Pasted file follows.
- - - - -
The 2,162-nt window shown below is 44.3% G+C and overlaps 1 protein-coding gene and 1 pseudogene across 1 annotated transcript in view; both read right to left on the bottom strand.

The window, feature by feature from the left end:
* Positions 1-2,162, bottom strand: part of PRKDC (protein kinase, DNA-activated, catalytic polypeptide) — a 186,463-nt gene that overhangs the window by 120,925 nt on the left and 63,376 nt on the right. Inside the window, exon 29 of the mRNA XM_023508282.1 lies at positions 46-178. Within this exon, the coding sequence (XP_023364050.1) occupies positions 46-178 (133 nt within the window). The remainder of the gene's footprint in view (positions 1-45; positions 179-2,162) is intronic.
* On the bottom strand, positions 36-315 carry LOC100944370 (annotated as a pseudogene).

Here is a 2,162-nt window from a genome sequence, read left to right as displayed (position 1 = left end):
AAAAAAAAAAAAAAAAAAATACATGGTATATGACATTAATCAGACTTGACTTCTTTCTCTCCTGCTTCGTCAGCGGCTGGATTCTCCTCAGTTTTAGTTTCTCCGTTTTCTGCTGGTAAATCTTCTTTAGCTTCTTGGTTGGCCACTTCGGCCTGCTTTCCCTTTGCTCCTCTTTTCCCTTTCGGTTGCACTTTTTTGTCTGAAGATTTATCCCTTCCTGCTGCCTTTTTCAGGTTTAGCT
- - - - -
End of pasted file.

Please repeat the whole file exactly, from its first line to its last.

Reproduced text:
The 2,162-nt window shown below is 44.3% G+C and overlaps 1 protein-coding gene and 1 pseudogene across 1 annotated transcript in view; both read right to left on the bottom strand.

The window, feature by feature from the left end:
* Positions 1-2,162, bottom strand: part of PRKDC (protein kinase, DNA-activated, catalytic polypeptide) — a 186,463-nt gene that overhangs the window by 120,925 nt on the left and 63,376 nt on the right. Inside the window, exon 29 of the mRNA XM_023508282.1 lies at positions 46-178. Within this exon, the coding sequence (XP_023364050.1) occupies positions 46-178 (133 nt within the window). The remainder of the gene's footprint in view (positions 1-45; positions 179-2,162) is intronic.
* On the bottom strand, positions 36-315 carry LOC100944370 (annotated as a pseudogene).

Here is a 2,162-nt window from a genome sequence, read left to right as displayed (position 1 = left end):
AAAAAAAAAAAAAAAAAAATACATGGTATATGACATTAATCAGACTTGACTTCTTTCTCTCCTGCTTCGTCAGCGGCTGGATTCTCCTCAGTTTTAGTTTCTCCGTTTTCTGCTGGTAAATCTTCTTTAGCTTCTTGGTTGGCCACTTCGGCCTGCTTTCCCTTTGCTCCTCTTTTCCCTTTCGGTTGCACTTTTTTGTCTGAAGATTTATCCCTTCCTGCTGCCTTTTTCAGGTTTAGCT